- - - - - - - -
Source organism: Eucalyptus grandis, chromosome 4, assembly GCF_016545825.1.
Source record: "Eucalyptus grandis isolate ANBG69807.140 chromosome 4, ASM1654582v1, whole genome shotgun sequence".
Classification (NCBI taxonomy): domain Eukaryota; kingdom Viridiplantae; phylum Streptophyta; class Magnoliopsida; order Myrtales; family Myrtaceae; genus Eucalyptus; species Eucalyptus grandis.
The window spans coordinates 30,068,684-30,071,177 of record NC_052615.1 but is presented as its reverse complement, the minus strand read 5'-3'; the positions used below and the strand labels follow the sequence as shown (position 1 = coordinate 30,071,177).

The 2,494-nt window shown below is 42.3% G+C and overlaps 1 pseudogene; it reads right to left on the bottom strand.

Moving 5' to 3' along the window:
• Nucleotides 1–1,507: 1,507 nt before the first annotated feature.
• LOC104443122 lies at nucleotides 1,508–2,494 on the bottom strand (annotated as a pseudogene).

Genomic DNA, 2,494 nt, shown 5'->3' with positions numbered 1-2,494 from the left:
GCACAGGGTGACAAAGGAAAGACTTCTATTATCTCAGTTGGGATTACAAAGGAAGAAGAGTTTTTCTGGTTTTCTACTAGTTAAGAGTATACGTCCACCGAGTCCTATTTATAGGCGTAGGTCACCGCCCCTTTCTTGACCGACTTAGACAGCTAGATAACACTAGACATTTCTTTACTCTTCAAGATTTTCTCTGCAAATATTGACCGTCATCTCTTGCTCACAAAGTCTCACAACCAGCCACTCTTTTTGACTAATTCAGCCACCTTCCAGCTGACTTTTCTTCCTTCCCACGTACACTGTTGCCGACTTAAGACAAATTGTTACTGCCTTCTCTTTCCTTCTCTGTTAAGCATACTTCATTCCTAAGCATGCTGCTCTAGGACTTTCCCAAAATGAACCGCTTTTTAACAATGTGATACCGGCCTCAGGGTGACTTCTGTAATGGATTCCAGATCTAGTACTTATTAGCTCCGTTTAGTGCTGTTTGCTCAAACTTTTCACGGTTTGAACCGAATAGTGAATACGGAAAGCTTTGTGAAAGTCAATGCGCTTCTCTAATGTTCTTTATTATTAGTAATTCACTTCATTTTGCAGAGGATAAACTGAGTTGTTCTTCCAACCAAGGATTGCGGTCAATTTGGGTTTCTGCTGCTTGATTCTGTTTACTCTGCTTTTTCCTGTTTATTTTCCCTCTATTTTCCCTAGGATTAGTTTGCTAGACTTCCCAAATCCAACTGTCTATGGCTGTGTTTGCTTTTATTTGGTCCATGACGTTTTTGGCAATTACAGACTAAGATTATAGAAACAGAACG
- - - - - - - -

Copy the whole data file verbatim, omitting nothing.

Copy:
Source organism: Eucalyptus grandis, chromosome 4, assembly GCF_016545825.1.
Source record: "Eucalyptus grandis isolate ANBG69807.140 chromosome 4, ASM1654582v1, whole genome shotgun sequence".
Classification (NCBI taxonomy): domain Eukaryota; kingdom Viridiplantae; phylum Streptophyta; class Magnoliopsida; order Myrtales; family Myrtaceae; genus Eucalyptus; species Eucalyptus grandis.
The window spans coordinates 30,068,684-30,071,177 of record NC_052615.1 but is presented as its reverse complement, the minus strand read 5'-3'; the positions used below and the strand labels follow the sequence as shown (position 1 = coordinate 30,071,177).

The 2,494-nt window shown below is 42.3% G+C and overlaps 1 pseudogene; it reads right to left on the bottom strand.

Moving 5' to 3' along the window:
• Nucleotides 1–1,507: 1,507 nt before the first annotated feature.
• LOC104443122 lies at nucleotides 1,508–2,494 on the bottom strand (annotated as a pseudogene).

Genomic DNA, 2,494 nt, shown 5'->3' with positions numbered 1-2,494 from the left:
GCACAGGGTGACAAAGGAAAGACTTCTATTATCTCAGTTGGGATTACAAAGGAAGAAGAGTTTTTCTGGTTTTCTACTAGTTAAGAGTATACGTCCACCGAGTCCTATTTATAGGCGTAGGTCACCGCCCCTTTCTTGACCGACTTAGACAGCTAGATAACACTAGACATTTCTTTACTCTTCAAGATTTTCTCTGCAAATATTGACCGTCATCTCTTGCTCACAAAGTCTCACAACCAGCCACTCTTTTTGACTAATTCAGCCACCTTCCAGCTGACTTTTCTTCCTTCCCACGTACACTGTTGCCGACTTAAGACAAATTGTTACTGCCTTCTCTTTCCTTCTCTGTTAAGCATACTTCATTCCTAAGCATGCTGCTCTAGGACTTTCCCAAAATGAACCGCTTTTTAACAATGTGATACCGGCCTCAGGGTGACTTCTGTAATGGATTCCAGATCTAGTACTTATTAGCTCCGTTTAGTGCTGTTTGCTCAAACTTTTCACGGTTTGAACCGAATAGTGAATACGGAAAGCTTTGTGAAAGTCAATGCGCTTCTCTAATGTTCTTTATTATTAGTAATTCACTTCATTTTGCAGAGGATAAACTGAGTTGTTCTTCCAACCAAGGATTGCGGTCAATTTGGGTTTCTGCTGCTTGATTCTGTTTACTCTGCTTTTTCCTGTTTATTTTCCCTCTATTTTCCCTAGGATTAGTTTGCTAGACTTCCCAAATCCAACTGTCTATGGCTGTGTTTGCTTTTATTTGGTCCATGACGTTTTTGGCAATTACAGACTAAGATTATAGAAACAGAACG